The US Surgeon General just declared youth vaping an epidemic, and called out e-cigarette giant Juul as part of the problem in an advisory today. The Surgeon General’s declaration isn’t a new policy or enforcement action against vape companies or retailers. But it is a call to action that follows news that teen vaping is skyrocketing.
Surgeon General Jerome Adams’ advisory lays out why teen vaping is a public health concern: nicotine can mess with the developing brain, it’s addictive, and the chemicals in e-cigarette vapor may be unhealthy to inhale. The advisory says a recent surge in teen vaping “has been fueled by new types of e-cigarettes that have recently entered the market,” and calls out vape giant Juul for its high nicotine doses.
The Surgeon General’s power is more about influence, and less about enforcement: the real regulatory power over vaping comes from the Food and Drug Administration. So this advisory doesn’t have any legal force, Micah Berman, a professor of health services management and policy at The Ohio State University, tells The Verge in an email. “They are a tool used by the Surgeon General to call attention to an issue and to provide guidance to the public,” Berman says. “They are only issued rarely, when immediate action is called for — which is what makes them so noteworthy.”
The advisory asks parents, teachers, and health care providers to talk to teens about vaping, and why it’s risky. It also urges state, local, and tribal governments to create clean air policies, curb the sale of flavored e-cigarette products, and prevent advertising campaigns aimed at young people. “Our nation’s doctor sees this as a problem,” says Brian King at the Centers for Disease Control and Prevention’s Office on Smoking and Health, who worked on today’s advisory. “We ultimately hope [this] will galvanize folks at multiple levels, particularly at the state and local level.”
Juul was specifically name-dropped in the report because of its dominance over the e-cigarette market. “We’ve seen skyrocketing rates of sales of Juul within the past several years,” King says. The advisory notes that Juul’s sales climbed 600 percent between 2016 and 2017. The company’s market dominance combined with a spike in teen vaping leads to an alarming conclusion, according to King: “These specific USB-shaped products, including Juul, are helping to drive this marked increase we’ve seen among our nation’s youth,” he says.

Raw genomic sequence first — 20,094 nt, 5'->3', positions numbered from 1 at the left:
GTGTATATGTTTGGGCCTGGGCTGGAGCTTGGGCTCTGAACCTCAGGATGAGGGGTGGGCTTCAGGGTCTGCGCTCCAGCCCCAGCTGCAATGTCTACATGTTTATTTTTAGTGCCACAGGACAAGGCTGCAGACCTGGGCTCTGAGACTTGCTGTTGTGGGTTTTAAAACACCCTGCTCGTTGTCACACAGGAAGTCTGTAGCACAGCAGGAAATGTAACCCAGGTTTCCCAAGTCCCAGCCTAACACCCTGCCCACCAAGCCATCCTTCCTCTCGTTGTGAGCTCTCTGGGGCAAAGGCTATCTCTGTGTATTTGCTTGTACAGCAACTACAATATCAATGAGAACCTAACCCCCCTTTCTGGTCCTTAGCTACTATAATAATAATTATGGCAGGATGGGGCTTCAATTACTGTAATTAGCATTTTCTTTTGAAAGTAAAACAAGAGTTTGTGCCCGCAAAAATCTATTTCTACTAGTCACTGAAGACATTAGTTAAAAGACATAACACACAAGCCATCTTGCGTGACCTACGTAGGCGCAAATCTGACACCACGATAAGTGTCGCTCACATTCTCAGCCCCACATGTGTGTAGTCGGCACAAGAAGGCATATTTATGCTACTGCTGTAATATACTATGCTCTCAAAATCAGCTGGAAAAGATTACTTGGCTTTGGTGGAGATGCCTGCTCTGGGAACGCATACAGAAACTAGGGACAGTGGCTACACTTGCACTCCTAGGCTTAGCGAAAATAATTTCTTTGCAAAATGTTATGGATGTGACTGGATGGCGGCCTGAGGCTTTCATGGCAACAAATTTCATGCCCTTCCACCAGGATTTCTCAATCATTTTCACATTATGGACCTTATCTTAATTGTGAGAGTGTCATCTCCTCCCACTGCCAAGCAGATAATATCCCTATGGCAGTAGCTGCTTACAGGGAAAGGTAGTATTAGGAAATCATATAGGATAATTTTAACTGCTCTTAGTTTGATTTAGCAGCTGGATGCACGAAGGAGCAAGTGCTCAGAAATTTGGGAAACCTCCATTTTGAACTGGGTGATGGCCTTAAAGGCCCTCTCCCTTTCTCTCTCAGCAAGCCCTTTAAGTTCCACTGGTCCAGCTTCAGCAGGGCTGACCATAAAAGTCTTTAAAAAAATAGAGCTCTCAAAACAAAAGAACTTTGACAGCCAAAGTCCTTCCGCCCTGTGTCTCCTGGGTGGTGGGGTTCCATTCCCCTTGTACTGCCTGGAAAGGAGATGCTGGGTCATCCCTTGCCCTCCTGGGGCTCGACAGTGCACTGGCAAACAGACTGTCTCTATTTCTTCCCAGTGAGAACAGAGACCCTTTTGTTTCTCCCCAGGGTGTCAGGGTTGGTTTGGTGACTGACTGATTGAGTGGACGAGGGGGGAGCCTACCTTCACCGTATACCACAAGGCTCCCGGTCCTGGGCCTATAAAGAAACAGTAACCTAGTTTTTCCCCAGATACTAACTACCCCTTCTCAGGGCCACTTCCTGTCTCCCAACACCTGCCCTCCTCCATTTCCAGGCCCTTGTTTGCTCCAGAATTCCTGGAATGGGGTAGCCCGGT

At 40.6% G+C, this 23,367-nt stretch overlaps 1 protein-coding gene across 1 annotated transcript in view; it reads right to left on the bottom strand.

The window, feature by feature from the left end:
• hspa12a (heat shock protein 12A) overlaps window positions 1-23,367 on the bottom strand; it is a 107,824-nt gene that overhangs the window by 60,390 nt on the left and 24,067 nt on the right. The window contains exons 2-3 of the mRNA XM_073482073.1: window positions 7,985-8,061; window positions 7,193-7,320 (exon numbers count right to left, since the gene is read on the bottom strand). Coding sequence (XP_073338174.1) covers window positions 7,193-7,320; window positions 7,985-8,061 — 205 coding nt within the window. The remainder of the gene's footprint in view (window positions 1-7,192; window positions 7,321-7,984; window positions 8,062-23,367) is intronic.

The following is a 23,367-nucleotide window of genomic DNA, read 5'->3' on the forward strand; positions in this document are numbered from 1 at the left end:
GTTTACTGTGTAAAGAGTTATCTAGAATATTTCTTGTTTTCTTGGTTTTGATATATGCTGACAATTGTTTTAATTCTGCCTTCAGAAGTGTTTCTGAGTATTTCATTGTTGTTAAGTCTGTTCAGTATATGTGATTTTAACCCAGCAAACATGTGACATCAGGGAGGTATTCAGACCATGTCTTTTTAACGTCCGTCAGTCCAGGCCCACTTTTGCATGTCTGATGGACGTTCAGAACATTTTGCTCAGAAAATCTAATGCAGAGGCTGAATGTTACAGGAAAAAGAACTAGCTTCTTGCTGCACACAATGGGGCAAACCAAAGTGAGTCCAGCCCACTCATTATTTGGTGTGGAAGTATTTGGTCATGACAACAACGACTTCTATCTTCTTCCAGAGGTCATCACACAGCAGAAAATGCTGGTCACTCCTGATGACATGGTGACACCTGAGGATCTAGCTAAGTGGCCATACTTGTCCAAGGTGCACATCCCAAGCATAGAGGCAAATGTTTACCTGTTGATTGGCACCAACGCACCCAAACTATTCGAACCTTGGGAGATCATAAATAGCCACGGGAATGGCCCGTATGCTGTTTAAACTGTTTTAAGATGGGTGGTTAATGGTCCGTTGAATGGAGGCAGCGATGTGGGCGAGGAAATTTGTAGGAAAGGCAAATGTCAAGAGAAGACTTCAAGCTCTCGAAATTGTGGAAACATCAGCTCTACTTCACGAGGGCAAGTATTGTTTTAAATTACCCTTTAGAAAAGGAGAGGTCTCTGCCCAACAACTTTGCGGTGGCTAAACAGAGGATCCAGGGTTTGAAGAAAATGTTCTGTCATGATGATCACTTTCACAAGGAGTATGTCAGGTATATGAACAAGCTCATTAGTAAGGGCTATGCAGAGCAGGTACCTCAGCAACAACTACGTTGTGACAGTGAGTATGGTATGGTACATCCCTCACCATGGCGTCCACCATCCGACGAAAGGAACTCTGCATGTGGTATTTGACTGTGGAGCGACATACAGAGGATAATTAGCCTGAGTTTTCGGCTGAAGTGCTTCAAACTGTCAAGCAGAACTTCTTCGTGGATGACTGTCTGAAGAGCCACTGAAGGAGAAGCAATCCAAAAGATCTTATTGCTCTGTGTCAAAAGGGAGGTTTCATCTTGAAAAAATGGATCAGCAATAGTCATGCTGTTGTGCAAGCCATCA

That’s in part because Juul uses a form of nicotine that’s less harsh, and therefore less unpleasant to people who aren’t used to inhaling the stuff, King says. “That’s particularly problematic when we’re talking about young people,” he says. In response to the Surgeon General’s advisory today, Juul spokesperson Victoria Davis says in a statement that Juul wants to prevent young people from vaping. “We cannot fulfill our mission to provide the world’s one billion adult smokers with a true alternative to combustible cigarettes if youth use continues unabated.”
The advisory adds the Surgeon General’s voice to a growing chorus of alarm-sounding from public health agencies. It refers to e-cigarette use among young people as an “epidemic,” which echoes language used by the FDA. It also follows in the wake of back-to-back reports of skyrocketing rates of teen e-cigarette use. Last month, the CDC and the FDA reported a 78 percent increase in vaping among high school students compared to last year. And yesterday, the nationwide Monitoring the Future survey reported that 21 percent of high school seniors say they vaped nicotine in the past 30 days — up from 11 percent last year. “These are simply unprecedented increases that we’re seeing,” King says.
That’s why it’s particularly significant that the Surgeon General is using the word “epidemic,” says Kathleen Hoke, a professor specializing in public health law at the University of Maryland: “Using the e-word, epidemic, takes it to a higher level. From a public health perspective, we try not to use that word unless it’s warranted — otherwise you have the boy cried wolf,” she says. But she says, according to these health officials, youth vaping has reached that level: “It’s broad, vast in its impacts, and of deep concern about its lasting effects.”